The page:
It is well known that time-dependent information is represented via sequences of stereotyped spike waveforms in the nervous system. Mathematical modeling and analysis of waveform sequences (or spike trains) have been one of the central problems in the field of computational neuroscience. This problem is significantly challenging since population neuronal activity is often stochastic, highly correlated, and nonstationary across time. A great deal of effort has been devoted to characterizing this activity by using state-of-the-art methodologies, such as artificial neural networks, signal processing methods, adaptive filtering theory, parametric and nonparametric probabilistic models, Bayesian inference, metric-based analysis, and information-theoretic methods. Advances in technology have enabled us to record larger-scale neuronal ensemble activity, and current research has devoted a lot to integrating and analyzing increasingly large-volume, high-dimensional, and fine-grain experimental data.

The main focus of this special issue is to provide an international forum for researchers to present the most recent developments and innovative ideas in the field. We aim to incorporate new contributions in theories, algorithms, and applications. A total of 17 submissions, which cover a broad spectrum of spike train modeling and analysis, were received for this special issue. Each submission was rigorously reviewed by external referees as well as the Guest Editor. To ensure the high quality of papers, we finally accepted 6 articles for this special issue. The following is a brief summary for each of these accepted articles.

The paper “An overview of Bayesian methods for neural spike train analysis” by Z. Chen presents a tutorial overview of Bayesian methods and their representative applications in neural spike train analysis, at both single neuron and population levels. On the theoretical side, the focus is on various approximate Bayesian inference techniques as applied to latent state and parameter estimation. On the application side, the topics include spike sorting, tuning curve estimation, neural encoding and decoding, deconvolution of spike trains from calcium imaging signals, and inference of neuronal functional connectivity and synchrony.

The paper “A tensor-product-kernel framework for multiscale neural activity decoding and control” by L. Li et al. proposes a tensor-product-kernel framework for integrating multiscale neural activity and applies it to an offline stimulus decoding and an open-loop control task in brain-machine interface. Choosing the kernels is equivalent to identifying a proper spatiotemporal scale among neural activity such as spike trains and local field potentials. This work provides a general framework to leverage heterogeneous neural activities recorded from neuroscience experiments.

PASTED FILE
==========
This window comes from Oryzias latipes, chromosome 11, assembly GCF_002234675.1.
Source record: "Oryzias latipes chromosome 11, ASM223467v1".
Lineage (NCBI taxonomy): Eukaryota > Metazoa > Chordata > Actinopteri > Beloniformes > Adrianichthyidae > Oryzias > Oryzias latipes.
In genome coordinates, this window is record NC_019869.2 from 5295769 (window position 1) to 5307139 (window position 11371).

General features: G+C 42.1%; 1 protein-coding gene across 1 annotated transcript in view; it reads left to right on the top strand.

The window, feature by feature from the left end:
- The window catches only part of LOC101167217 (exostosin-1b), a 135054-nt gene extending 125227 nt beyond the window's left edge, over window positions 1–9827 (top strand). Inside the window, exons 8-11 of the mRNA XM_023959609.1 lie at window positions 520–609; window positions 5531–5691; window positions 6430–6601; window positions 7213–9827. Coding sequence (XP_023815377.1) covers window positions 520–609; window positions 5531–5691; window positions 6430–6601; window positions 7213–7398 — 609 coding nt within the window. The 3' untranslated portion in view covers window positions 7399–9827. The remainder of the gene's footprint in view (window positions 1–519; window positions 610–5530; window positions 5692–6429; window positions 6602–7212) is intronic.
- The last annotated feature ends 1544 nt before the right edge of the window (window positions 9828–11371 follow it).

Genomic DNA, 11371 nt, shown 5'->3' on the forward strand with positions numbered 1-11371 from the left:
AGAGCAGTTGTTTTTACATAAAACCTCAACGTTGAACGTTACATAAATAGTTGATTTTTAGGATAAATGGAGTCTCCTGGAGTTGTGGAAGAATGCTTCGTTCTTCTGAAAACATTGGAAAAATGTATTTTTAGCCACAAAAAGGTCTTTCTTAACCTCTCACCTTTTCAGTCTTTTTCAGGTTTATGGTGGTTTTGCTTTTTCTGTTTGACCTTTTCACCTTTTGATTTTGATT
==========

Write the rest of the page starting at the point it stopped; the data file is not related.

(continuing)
The paper “Homogenous chaotic network serving as a rate/population code to temporal code converter” by M. V. Kiselev addresses an important relationship between rate coding and temporal coding in neuroscience and shows that conversation from the rate code to temporal code can be implemented by a homogeneous chaotic neural network. The paper demonstrates this approach using simulated leaky integrate-and-fire neurons and spiking network in line with the selective polychromous neuronal groups. It shows that the quality of conversation is dependent on a wide range of parameters, such as the stimulus diversity, intensity, background noise, and excitatory connection delays.

The paper “Prediction of human’s ability in sound localization based on the statistical properties of spike trains along the brainstem auditory pathway” by R. Krips and M. Furst demonstrates that aspects of the human ability to perform auditory localization are compatible with a theory of optimal estimation applied to responses of the auditory nerve and superior olivary complex. The nature of this fit is suggestive of the sources of information used to perform this computation.

The paper “Spike sorting by joint probabilistic modeling of neural spike trains and waveforms” by B. A. Matthews and M. A. Clements develops a novel probabilistic method for automatic neural spike sorting which uses stochastic point process models of neural spike trains and parameterized action potential waveforms. A novel likelihood model for observed firing times as the aggregation of hidden neural spike trains is derived as well as an iterative procedure for clustering the data and finding the parameters that maximize the likelihood.

The paper “Sparse data analysis strategy for neural spike classification” by V. Vigneron and H. Chen deals with the problem of identifying single neuronal units from multichannel extracellular recordings. This study proposes a family of metrics based on different levels of parsimony to separate spike waveform data into single unit waveforms. It demonstrates that the proposed method can provide an effective spike-sorting tool to visually analyze the spike data and to produce robust results for noisy, imbalanced, and highly correlated spike waveform data.

In summary, these six papers offer many examples of active research topics in neural spike train analysis. We thank all authors for submitting their papers to this special issue. We also thank all reviewers for providing their expertise and making valuable comments during the reviewing process. It is our hope that these papers would provide novel ideas and methodological development to the neural spike train modeling community, and the results would be useful for better understanding of neuronal mechanisms in the brain and providing more effective applications.


We are grateful to the editors for hosting this special issue and their significant support during the editorial process.

Wei  Wu
Asohan  Amarasingham
Zhe  (Sage)  Chen
Sung-Phil  Kim